The Oaks Ignore Their Pleas

Bubble, Bubble, Toil and ?

Posted in Web 2.0 by Jeff Graves on September 7, 2006

Over the past couple of weeks, I’ve come across a number of blog postings asking whether we are experiencing another tech bubble, reminiscient of the late 90’s bubble.  Robert Scoble says it is a bubble, but not exactly like the “first” bubble, and provides some convincing arguments.  Renee Blodgett and USA Today’s Kevin Maney (inspired by a post from Om Malik) write about the proliferation of crazy product names that add to the confusion of a seeming flood of new product and company announcements as a sign that things are pushing up the curve at a bubble-like pace.  And Ziff-Davis’ Ed Cone echoes some of Scoble’s arguments, and argues that the “irrational exuberance” in the shape of tons of money being thrown at dubious business ideas simply isn’t in evidence this time around, at least not yet. 

From my perspective, from within a very traditional, conservative business, I definitely don’t see the same fervor or craziness around tech as we did in 1999 or 2000.  Last time around, people were jumping ship left and right from the allegedly “stable” financial services industry, to go work for companies with “.com” names and questionable business models.  And, they were getting big money to make the leap.  A few industrious souls even made the jump to become “day traders” – every stock geek’s dream – being able to stay home in your PJ’s, watch CNBC and trade tech stocks on eTrade.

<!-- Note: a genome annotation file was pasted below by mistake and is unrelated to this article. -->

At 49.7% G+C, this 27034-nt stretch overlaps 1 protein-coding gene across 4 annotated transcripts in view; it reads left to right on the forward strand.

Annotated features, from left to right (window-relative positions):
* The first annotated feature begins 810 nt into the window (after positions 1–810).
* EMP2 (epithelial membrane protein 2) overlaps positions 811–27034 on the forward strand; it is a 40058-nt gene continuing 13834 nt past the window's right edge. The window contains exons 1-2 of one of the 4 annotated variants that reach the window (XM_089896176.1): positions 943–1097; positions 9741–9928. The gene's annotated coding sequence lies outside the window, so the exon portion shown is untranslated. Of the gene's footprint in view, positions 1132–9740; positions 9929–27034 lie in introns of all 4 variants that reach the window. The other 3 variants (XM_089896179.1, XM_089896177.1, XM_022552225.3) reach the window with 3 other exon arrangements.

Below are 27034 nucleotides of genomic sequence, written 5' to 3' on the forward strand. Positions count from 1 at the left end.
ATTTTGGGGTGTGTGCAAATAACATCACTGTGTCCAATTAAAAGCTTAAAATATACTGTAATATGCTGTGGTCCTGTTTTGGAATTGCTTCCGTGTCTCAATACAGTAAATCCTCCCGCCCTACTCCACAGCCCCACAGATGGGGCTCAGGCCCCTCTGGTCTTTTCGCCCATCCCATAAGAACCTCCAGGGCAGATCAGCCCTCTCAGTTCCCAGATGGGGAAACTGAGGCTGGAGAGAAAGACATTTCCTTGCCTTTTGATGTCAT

Today, while a lot of my techie colleagues follow what’s going on in the world of “Web 2.0”, not many of them are expressing the burning desire to test the waters.  And even some of the hottest Web 2.0 technologies, like AJAX or RSS, are truly understood or leveraged by many of these folks, who consider themselves technologists.  During a recent conference I attended, I unscientfically asked a number of senior technology managers in the financial services industry if their Web development plans included AJAX.  The response was a bit surprising to me – they all pointed to tools like IBM’s Websphere and Macromedia Flash as the likely building blocks for their interactive, next generation Web products, citing the “stability” of “big name” commercial tools.  I recently saw a statistic, (that I’m still searching for, will post when I find the link) that said that less than 5 percent of those online actively use RSS.  A lot of this technology is apparently understood and used by only a very small percentage, those “early adopters” who really dig new tools and gizmos.  As Scoble said, the companies that are going to be really successful are the ones who figure out how to reach the “other 95%” with the tools and promise of Web 2.0.

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